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COLUMN: Mail Tale: A look at the early postal history of Sarnia

Published on

Phil Egan

Saturday home mail delivery ended in 1969, but moving the mail has been a priority since the earliest days of old Port Sarnia.

Having an insatiable curiosity about your hometown’s past means always being on the lookout for obscure material about its history.

I stumbled upon one of these recently in the form of a small 1975 booklet titled, “Postmarks Sarnia,” by H.F. Bardwell.

Postmark collectors are part of the philatelic (stamp collecting) crowd so that’s what I was expecting when opening the booklet. But Postmarks Sarnia instead proved to be a fascinating summary of early postal history.

Regular mail began on Feb. 6, 1837, when the village’s first post office opened in George Durand’s store – making Durand our first postmaster.

Canada’s first post office had opened in Halifax as early as April of 1754, established to link the colonies to the packet service to England.

In 1853, when Port Sarnia had a population of about 400, a Mr. P.T. Poussett became acting Postmaster, doing business from a location at Christina and Lochiel streets. Poussett called himself as a “conveyancer.”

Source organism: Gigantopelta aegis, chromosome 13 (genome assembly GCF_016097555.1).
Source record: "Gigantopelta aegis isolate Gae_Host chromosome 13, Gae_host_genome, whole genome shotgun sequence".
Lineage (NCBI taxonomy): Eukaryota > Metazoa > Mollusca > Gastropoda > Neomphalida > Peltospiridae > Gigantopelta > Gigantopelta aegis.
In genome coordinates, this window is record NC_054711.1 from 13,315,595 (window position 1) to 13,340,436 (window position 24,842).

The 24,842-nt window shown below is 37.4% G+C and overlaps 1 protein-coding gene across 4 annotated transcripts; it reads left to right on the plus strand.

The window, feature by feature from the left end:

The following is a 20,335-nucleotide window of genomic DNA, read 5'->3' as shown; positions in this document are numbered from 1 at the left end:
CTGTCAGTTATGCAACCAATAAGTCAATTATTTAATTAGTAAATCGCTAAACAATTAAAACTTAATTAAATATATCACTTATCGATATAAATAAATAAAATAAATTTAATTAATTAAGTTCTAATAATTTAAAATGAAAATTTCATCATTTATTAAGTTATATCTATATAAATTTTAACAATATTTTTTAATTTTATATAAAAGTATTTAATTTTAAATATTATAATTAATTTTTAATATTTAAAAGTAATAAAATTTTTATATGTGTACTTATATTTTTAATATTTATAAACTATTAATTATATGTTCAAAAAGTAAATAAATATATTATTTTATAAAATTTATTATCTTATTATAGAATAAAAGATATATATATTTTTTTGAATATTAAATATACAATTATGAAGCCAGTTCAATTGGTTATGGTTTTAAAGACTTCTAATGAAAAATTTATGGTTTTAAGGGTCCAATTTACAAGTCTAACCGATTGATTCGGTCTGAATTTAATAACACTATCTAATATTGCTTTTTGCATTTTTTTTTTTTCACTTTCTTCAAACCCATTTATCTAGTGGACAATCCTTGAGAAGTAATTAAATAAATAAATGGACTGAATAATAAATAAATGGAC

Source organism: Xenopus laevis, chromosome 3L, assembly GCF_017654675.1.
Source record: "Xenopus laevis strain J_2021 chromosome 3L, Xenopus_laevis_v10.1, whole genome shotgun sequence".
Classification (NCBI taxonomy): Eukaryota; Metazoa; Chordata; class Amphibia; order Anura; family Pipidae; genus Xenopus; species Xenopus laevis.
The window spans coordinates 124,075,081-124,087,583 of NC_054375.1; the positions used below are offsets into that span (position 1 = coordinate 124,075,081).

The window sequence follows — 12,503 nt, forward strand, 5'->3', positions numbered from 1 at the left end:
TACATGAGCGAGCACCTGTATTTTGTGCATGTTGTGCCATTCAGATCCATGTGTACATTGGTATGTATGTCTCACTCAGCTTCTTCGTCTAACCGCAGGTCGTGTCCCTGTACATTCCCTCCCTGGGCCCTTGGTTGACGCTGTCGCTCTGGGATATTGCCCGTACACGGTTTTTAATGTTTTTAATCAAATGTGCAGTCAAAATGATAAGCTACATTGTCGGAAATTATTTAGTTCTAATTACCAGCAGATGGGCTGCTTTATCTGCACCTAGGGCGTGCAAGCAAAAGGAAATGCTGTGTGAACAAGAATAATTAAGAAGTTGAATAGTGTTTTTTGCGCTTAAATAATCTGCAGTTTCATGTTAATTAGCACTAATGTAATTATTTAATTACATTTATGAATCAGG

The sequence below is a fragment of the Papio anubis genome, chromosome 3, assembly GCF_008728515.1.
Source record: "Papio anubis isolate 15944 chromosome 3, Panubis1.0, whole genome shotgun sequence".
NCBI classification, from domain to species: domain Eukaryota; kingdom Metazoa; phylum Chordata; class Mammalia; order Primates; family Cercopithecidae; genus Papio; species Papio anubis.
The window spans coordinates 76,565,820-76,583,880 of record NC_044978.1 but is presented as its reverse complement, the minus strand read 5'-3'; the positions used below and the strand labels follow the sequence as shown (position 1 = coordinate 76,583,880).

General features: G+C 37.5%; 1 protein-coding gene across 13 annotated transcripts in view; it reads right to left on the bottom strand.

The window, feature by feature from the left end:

Jacob B. Swartz took over on May 1, 1854, but upon his death three months later he was succeeded by David McCall, who operated the post office from premises at Front and Francis (later Davis) streets.

The word “Port” was officially dropped from the village’s postal address in 1855, when it became simply Sarnia.

McCall held his appointment as Postmaster until late June of 1859. By that time, Sarnia had risen from village to town status and it population had doubled to nearly 800. On next up as Postmaster was Dr. Alfred Fisher, whose post office was on the east side of Christina Street, south of George.

A calamitous fire destroyed much of the downtown commercial core in 1867, but Dr. Fisher and some helpers scurried about and managed to save the letter mail by transferring it to a small red brick building at the Vidal residence – the site of today’s Insignia Hotel (formerly Drawbridge Inn).

The red brick building had been the home of the Bank of Upper Canada, which had moved to larger premises immediately north.

Not long after the fire, the town’s mail operations were transferred to the legal offices of Davis and Watts, located today near 211 Front Street North.

The red brick former bank building endured until the 1960s, when it collapsed while being moved.

Got an interesting tale? Contact columnist Phil Egan at [email protected]


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